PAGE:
Tone sandhi is the process by which the nominal tones of syllables or words change based on the surrounding context.

I know that Mandarin Chinese and Thai have tone sandhi - but is this process universal within tonal languages?

  • I found some claims that Vietnamese doesn't have tone sandhi but also a paper on Vietnamese tone sandhi in reduplication - so I thought I'd ask the experts! Mar 12, 2013 at 1:58
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    From what I'm seeing it's a matter of debate whether northern Thai dialects have tone sandhi as all references I see to tone sandhi with respect to Thai refer to the southern dialects.
    – acattle
    Mar 12, 2013 at 2:01
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    I suspect it depends on the tone-bearing unit (TBU). In some languages the TBU is the syllable, in some it's the word. I've worked with a Papuan language of the latter type which did not appear to have any tone sandhi. Oct 16, 2013 at 0:41
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    Vietnamese tones never change. Reduplications in từ láy may make the tones slightly change but the whole is considered a word, and I don't know if there's a rule for tone change en.wikipedia.org/wiki/Reduplication#Vietnamese Oct 18, 2013 at 5:20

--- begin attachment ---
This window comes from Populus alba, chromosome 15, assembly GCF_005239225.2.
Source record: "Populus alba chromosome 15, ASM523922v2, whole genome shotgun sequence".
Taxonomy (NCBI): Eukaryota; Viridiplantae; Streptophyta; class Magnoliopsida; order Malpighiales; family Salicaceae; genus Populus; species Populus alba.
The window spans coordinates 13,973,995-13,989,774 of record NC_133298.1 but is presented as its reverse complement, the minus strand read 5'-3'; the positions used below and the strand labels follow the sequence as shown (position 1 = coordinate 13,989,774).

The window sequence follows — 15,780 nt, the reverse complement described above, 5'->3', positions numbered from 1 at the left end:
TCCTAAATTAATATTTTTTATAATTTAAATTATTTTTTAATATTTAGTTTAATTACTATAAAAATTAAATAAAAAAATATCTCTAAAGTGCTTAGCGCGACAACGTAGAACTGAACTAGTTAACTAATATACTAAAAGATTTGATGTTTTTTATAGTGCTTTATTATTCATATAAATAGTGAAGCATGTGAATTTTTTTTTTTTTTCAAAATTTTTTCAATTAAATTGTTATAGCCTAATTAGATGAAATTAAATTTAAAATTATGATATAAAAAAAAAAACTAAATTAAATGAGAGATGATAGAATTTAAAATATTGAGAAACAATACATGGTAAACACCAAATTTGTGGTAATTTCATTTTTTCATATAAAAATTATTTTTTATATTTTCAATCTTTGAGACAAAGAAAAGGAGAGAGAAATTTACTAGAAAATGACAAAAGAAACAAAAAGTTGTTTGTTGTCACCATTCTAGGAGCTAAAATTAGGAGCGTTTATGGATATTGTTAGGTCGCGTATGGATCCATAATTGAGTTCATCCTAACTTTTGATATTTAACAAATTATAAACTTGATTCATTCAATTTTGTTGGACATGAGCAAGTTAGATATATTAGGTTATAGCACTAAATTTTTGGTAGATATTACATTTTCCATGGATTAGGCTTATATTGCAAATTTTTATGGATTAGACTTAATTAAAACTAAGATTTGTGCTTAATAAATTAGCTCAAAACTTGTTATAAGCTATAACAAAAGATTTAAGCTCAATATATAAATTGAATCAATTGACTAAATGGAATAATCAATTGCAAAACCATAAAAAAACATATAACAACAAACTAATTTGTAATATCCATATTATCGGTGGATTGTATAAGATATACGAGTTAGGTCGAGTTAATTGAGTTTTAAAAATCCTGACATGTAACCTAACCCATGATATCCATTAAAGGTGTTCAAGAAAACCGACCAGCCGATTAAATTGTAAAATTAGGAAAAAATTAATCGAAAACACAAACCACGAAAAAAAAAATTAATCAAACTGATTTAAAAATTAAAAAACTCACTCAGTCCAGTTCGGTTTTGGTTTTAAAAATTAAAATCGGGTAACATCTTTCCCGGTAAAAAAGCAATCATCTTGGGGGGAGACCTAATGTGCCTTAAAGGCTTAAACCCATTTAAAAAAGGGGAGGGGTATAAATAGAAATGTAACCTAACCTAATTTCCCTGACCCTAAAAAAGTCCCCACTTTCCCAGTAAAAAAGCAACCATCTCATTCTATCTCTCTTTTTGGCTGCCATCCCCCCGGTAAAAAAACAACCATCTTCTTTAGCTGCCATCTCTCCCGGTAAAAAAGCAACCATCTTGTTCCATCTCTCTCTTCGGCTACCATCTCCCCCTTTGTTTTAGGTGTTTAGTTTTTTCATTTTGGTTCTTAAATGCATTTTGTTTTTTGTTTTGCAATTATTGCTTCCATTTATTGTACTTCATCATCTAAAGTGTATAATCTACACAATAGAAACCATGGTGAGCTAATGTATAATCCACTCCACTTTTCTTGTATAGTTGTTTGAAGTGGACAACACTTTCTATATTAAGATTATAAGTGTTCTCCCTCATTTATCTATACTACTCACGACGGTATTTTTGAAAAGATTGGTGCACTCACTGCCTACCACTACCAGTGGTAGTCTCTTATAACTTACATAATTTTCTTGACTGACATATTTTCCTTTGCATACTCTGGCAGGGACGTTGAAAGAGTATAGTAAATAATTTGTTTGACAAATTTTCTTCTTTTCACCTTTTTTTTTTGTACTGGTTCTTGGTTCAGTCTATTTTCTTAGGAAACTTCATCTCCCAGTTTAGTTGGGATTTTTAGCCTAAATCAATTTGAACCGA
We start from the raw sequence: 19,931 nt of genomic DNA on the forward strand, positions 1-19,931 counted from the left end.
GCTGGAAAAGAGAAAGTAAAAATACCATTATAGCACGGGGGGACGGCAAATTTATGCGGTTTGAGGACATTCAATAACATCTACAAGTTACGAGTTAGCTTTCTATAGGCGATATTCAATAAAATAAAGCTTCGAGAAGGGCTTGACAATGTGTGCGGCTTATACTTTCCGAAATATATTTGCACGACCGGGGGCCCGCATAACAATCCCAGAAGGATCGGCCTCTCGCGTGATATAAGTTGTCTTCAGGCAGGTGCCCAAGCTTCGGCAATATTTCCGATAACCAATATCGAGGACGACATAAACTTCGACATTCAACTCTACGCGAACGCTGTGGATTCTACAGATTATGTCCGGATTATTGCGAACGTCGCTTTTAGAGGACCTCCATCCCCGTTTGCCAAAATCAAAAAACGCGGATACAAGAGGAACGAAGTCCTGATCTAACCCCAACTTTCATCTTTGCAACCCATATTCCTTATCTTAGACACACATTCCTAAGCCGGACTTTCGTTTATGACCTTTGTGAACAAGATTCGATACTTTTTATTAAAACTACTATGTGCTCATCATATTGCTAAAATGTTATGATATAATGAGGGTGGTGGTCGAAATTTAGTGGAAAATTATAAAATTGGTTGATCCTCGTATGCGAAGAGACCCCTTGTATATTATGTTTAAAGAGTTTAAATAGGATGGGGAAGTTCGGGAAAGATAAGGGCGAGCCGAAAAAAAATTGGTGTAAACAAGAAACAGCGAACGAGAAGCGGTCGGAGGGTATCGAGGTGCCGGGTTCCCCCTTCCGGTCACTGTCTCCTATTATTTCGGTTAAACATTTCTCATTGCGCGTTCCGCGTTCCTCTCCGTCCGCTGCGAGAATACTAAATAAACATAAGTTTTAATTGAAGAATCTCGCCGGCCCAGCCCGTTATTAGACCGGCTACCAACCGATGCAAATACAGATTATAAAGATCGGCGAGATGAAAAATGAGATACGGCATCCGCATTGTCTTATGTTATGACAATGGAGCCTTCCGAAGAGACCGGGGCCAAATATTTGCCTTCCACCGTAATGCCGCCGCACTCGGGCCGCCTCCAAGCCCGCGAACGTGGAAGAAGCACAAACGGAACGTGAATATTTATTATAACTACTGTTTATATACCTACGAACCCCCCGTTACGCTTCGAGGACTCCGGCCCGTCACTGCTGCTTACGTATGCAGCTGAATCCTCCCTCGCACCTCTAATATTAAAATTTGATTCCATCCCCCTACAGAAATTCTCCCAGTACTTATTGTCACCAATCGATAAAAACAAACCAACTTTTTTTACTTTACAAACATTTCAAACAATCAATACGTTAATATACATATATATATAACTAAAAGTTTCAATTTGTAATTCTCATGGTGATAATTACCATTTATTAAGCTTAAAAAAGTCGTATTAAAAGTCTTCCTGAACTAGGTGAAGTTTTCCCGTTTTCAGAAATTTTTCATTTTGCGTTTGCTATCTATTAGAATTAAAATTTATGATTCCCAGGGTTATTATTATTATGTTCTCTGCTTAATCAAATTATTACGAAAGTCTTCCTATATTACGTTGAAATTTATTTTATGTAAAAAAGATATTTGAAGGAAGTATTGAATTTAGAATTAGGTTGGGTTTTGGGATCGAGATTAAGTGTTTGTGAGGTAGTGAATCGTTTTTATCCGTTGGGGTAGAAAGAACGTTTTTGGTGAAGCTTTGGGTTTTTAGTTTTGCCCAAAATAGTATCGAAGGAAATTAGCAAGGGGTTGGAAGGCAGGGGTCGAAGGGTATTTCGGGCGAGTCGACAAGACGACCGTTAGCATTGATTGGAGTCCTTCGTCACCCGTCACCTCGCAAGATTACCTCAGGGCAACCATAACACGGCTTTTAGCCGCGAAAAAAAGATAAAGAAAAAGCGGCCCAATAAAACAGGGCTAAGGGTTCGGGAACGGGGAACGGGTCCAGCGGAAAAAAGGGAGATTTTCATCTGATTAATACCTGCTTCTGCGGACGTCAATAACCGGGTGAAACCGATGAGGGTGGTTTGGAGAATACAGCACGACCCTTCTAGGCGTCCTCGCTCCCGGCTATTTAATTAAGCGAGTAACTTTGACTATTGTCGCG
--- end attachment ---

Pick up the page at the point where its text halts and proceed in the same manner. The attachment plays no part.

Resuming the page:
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    Besides, there's a difference in tone when counting in Vietnamese where "mười" becomes "mươi" if following a smaller number, and "một" becomes "mốt" if following "mươi", but I think it's considered a single word too. Maybe asking here would help Oct 22, 2014 at 18:03

1 Answer 1


"Tone sandhi" is a vague terms so without a definition of what it is, I don't see any way to know. The term is usually used to refer to phonological changes of category that apply at the phrasal level. Every phonological object is subject to some contextual micro-adjustment (e.g. coarticulation), but not all such processes are fully phonological.

The Chadic language Angas is one language that has no phrase-level categorial modifications of tone as a function of preceding or following tone within the sentence. Tone sandhi is not universal. It is extremely common, however: it is possible that there are such rules in the majority of languages that have tone, though Xiamen-style tone replacements are rare. Under-reporting is a standard problem in the literature. Under-analysis is another problem. One might claim that there is some strange tone sandhi in Angas involving nouns plus certain modifiers, but actually there are some floating tone suffixes that function as "linkers" or case markers. I might be inclined to say that almost all languages have some phrase-level tonology, but that is heavily influenced by Bantu.

The most common form of "tone sandhi", in my experience, is that a tone rule which applies within a word may apply between words as well, that is tone often has a larger-than-word domain. This is as opposed to vowel harmony, which strongly tends to be word-limited. The second runner-up pattern is "applies / doesn't apply pre-pausally", for instance spreading of H to the right does not apply to a pre-pausal target (many languages).

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